* Editor’s note: Guo Bo (1920-) is the son of Guo Moruo (1892-1978) who was a prolific Chinese author, poet, historian, archaeologist, and member of the Communist Party. Guo Bo participated in the design of Shanghai’s urban buildings and later became a famed photographer of heritage architecture.
SA: Describe your shooting process.
(I’ll use) Dongjiadu is an example. Since 2008, large areas were and continue to be demolished. I’ve focused much of my time on documenting as much as possible, the disappearance of each building, then the streets and eventually the entire block. I’ve also done my best to record the inside of structures and search for unique angles that others miss. In the process, one can feel each lane and each longtang. Although the conditions are arduous, (I wanted to) capture the speed of change from a live, bustling market place to ruins of broken tiles, which is finally flattened into a parking lot. No need to ask how long (the process) has taken, or talk about which building was affected, many people do not even remember the names of the streets such as Luxi Road (芦席街), Merchant Hall Harbour Road (会馆码头街) (or Shipping Merchant Road), Zhuzuo Lane (猪作弄).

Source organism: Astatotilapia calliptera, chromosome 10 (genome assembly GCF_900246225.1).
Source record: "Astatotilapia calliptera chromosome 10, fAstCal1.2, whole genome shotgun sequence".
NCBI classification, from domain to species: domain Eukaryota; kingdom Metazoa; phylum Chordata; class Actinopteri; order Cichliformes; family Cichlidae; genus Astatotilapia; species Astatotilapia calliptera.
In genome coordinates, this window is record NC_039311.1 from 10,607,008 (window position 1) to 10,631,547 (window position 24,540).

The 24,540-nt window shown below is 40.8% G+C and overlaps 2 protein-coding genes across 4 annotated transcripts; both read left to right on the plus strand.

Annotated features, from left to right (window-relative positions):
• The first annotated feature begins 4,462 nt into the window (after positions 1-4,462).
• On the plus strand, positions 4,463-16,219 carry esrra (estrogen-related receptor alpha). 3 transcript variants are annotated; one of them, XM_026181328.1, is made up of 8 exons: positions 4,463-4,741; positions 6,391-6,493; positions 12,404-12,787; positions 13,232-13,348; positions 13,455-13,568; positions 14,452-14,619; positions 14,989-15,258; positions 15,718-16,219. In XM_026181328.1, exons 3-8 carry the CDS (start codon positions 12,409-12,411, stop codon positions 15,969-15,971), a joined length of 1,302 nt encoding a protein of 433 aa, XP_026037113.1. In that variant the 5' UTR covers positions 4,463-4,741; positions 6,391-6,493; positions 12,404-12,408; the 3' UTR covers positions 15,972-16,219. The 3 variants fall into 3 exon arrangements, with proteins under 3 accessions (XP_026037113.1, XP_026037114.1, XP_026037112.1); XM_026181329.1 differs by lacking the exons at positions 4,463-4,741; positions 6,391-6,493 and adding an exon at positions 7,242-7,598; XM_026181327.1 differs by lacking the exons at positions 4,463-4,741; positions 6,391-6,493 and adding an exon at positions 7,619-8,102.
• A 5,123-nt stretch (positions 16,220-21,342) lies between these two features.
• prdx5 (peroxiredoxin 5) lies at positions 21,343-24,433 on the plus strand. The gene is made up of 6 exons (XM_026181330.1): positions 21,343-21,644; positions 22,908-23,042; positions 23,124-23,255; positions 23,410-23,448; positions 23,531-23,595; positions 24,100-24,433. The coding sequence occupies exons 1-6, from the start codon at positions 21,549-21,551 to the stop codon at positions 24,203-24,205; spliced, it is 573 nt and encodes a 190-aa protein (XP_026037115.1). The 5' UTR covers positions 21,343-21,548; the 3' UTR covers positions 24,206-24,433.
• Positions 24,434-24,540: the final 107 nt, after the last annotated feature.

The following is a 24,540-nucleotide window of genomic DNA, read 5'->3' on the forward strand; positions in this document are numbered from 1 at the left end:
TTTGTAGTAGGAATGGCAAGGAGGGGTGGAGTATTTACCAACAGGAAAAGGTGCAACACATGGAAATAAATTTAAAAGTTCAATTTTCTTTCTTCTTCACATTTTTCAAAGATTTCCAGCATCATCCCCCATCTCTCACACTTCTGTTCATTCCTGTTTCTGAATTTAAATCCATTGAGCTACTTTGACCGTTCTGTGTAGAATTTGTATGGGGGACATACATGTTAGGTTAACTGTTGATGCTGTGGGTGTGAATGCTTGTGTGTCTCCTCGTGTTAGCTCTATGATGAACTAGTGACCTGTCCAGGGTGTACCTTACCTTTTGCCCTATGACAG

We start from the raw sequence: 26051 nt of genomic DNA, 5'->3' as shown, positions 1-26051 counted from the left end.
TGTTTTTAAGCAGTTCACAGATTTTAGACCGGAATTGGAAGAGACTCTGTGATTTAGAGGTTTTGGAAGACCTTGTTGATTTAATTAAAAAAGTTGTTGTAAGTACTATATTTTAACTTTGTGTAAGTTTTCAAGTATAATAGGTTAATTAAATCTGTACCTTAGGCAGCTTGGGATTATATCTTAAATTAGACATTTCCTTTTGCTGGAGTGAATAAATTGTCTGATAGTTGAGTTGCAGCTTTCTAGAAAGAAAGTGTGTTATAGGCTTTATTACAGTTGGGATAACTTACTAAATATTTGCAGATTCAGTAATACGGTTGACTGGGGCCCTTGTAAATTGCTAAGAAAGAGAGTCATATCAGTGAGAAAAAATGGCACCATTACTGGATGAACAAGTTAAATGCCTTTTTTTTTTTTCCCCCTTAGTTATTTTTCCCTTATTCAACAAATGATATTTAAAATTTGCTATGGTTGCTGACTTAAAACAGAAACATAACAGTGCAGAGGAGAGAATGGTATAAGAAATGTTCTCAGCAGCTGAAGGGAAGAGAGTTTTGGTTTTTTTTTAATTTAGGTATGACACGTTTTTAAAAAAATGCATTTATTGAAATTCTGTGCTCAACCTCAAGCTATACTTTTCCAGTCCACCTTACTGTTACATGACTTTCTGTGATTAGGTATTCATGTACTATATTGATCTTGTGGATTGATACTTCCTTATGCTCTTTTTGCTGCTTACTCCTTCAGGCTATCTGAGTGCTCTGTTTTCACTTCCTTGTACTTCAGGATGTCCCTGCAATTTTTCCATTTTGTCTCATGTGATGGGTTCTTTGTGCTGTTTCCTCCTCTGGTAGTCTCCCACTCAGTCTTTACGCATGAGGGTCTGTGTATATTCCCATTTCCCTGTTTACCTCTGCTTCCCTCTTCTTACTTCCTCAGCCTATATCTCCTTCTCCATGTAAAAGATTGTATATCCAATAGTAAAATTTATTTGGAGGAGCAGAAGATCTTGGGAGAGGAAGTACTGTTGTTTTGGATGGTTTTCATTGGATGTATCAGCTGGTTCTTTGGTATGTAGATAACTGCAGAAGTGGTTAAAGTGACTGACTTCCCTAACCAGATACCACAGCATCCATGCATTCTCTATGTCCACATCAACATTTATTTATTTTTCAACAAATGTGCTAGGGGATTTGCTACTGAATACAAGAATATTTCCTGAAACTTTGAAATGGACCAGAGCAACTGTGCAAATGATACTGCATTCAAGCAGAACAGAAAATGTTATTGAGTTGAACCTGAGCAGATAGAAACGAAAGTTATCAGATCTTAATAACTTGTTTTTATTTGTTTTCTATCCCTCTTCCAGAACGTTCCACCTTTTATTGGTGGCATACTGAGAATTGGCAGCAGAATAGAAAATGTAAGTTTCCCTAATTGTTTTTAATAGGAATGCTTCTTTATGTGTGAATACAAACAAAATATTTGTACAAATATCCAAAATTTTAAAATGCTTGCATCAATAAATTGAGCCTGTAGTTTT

SA: There are many foreigners who are equally interested in shooting the same subjects. As a local and long-time Shanghai resident, do you view Shanghai differently or are there similarities?
Few people like to be tourists in their own cities. For example, I’ve never been to the Pearl Tower. Even fewer people would record their home surroundings. Hence, foreigners tend to be the ones photographing parts of Shanghai that Shanghainese and Chinese people tend to neglect. I think I carry a tourist’s curiosity when recording the city and reap bigger rewards. Also, being a local is convenient in gaining permission to enter people’s homes or construction sites. With regards to perspectives, foreigners mostly have a curiosity and sense of novelty when shooting Shanghai. For me, I tend to be drawn to architecture and the beauty of humanity, and remain curious about its history.
SA: What is it you watch for when photographing and what strikes you the most?
Safety is the most important thing when shooting in demolition sites or at night. A most memorable experience was when I was mistaken by people who called the police on me. But people have largely grown to accept (such behavior). People may even take the initiative to introduce the history, legends and stories. Often times, I am mistaken as a foreigner, not because I look like one, but because Chinese people often assume only foreigners would photograph such places.